One question parents are not asking as often as they might is, “Should you use laundry detergent pods when you have children in the home?” Laundry detergent pods are the small plastic packets that are tossed into the washing machine to dissolve in the water. Similar detergent pods are also available for
use in dishwashers. Some contain soap. Some also contain bleach, spot removing chemicals, fabric softeners, and more. Detergent pods are very dangerous for children, especially those aged 5 and under.
These packets certainly seem attractive to young children.
- They are small in size.
- They are brightly colored.
- The plastic is shiny.
- They are the perfect size for young children to throw, stack, and put into their mouths.
These products have been around for several years now. Although they are convenient and they do a good job of cleaning, they can be very dangerous. In fact, the editors of Consumer Reports no longer recommend the use of these laundry detergent pods due to the health risks to children. Several of the companies that produce these detergent pods have responded by changing the packaging to make them less visible to children and less accessible to them. One article in Consumer Reports observed that the pods resemble fruit snacks and candy.
The American Association of Poison Control Centers (AAPCC) received more than 4,900 incident reports during just the first five months of 2016. These pods contain highly concentrated single-load detergent amounts, as well as other additives, making them extremely dangerous to young children. Since their introduction, detergent pods have caused increasing numbers of injuries to young children:
- 2012 6,343
- 2013 10,395
- 2014 11,714
- 2015 12,594
- 2016 (thru 5/31/2016) 4,900
According to the association, child exposure to the pods includes ingestion, inhalation, or contact with the eyes and skin. They report, “Some children who have gotten the product in their mouths have had excessive vomiting, wheezing and gasping. Some get very sleepy. Some have had breathing problems serious enough to need a ventilator to help them breathe. There have also been reports of corneal abrasions (scratches to the eyes) when the detergent gets into a child’s eyes. “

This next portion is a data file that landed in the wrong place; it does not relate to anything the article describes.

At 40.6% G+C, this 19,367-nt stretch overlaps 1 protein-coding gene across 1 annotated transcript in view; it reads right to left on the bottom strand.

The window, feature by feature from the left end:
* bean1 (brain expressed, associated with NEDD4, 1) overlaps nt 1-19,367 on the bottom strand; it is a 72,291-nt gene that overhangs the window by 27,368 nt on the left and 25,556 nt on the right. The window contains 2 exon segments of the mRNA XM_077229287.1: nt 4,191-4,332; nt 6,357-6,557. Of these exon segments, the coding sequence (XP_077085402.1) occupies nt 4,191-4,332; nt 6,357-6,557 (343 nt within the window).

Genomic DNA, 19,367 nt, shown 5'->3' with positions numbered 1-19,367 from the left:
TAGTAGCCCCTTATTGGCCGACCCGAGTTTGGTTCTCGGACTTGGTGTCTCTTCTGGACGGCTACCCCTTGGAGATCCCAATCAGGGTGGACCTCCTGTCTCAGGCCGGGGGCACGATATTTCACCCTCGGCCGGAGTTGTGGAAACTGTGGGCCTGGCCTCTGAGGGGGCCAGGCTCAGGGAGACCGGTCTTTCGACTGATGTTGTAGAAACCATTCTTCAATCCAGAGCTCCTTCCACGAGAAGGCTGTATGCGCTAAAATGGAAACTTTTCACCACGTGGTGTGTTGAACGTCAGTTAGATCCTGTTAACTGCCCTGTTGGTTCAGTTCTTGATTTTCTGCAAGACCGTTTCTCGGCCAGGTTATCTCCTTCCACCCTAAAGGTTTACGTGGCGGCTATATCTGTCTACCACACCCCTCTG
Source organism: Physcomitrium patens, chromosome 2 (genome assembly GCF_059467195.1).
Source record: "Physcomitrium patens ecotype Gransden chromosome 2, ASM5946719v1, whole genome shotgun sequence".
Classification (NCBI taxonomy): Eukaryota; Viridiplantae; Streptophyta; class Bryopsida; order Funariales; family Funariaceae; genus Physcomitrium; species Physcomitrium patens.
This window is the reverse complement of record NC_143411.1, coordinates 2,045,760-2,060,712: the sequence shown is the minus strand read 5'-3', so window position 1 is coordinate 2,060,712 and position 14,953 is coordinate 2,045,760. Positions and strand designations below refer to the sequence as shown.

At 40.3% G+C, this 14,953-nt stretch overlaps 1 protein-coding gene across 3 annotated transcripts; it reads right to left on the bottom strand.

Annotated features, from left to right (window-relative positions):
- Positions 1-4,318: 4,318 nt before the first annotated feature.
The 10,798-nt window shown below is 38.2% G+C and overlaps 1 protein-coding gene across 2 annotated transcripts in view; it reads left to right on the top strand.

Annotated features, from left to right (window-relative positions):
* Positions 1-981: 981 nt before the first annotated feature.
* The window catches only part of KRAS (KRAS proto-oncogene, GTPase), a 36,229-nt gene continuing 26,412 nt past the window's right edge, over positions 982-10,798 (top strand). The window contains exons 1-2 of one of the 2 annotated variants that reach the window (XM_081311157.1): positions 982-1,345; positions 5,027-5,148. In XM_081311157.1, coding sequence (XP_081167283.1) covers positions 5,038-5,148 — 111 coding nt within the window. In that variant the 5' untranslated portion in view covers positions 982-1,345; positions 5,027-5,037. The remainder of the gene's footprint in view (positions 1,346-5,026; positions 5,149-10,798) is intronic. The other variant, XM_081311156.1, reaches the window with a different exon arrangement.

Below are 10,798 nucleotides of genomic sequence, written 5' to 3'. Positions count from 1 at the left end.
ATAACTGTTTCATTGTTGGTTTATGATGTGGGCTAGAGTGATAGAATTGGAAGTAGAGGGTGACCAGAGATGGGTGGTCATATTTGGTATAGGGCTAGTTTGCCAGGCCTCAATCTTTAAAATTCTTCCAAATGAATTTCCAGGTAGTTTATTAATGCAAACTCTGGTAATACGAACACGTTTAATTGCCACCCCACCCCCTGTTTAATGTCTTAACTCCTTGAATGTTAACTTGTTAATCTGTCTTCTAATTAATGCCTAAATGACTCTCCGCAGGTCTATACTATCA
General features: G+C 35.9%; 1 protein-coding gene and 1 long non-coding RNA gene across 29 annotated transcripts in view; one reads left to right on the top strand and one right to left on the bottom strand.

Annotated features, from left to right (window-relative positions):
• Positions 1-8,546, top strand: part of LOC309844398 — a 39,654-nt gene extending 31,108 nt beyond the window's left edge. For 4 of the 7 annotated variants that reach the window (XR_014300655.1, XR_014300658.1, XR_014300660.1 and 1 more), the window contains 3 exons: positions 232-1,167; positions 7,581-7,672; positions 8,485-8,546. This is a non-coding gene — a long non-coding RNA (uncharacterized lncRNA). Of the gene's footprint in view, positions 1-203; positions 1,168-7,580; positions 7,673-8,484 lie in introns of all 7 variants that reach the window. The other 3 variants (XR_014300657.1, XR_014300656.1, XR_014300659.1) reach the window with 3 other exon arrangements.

The AAPCC recommends that all detergent pods be stored in closed containers and stored up high, out of the reach of children. If there are young children in the home (aged 5 and under), they recommend that laundry detergent pods (and dishwasher pods) not be used at all.
You may wish to download the AAPCC’s factsheet here: https://aapcc.s3.amazonaws.com/pdfs/topics/Laundry_packet_factsheet_5.2012.pdf
Most Dangerous Products Involved in Child Poisonings
According to the Consumer Product Safety Commission (CPSC), the most dangerous products most frequently involved in accidental child poisonings are:
- Blood pressure medications
- Anti-depressant medications
- Narcotic medications
- Laundry pods
- Sedatives and anti-anxiety drugs.
If you suspect that your child has come into contact with detergent pods, call 1-800-222-1222 immediately.
If your child is harmed by contact with the chemicals in laundry detergent pods or dishwasher pods, seek medical help. Then, call Altizer Law, P.C., to discuss your rights. We are experienced products liability attorneys. We will help you determine if you are eligible to file suit and seek financial compensation for your child’s injuries.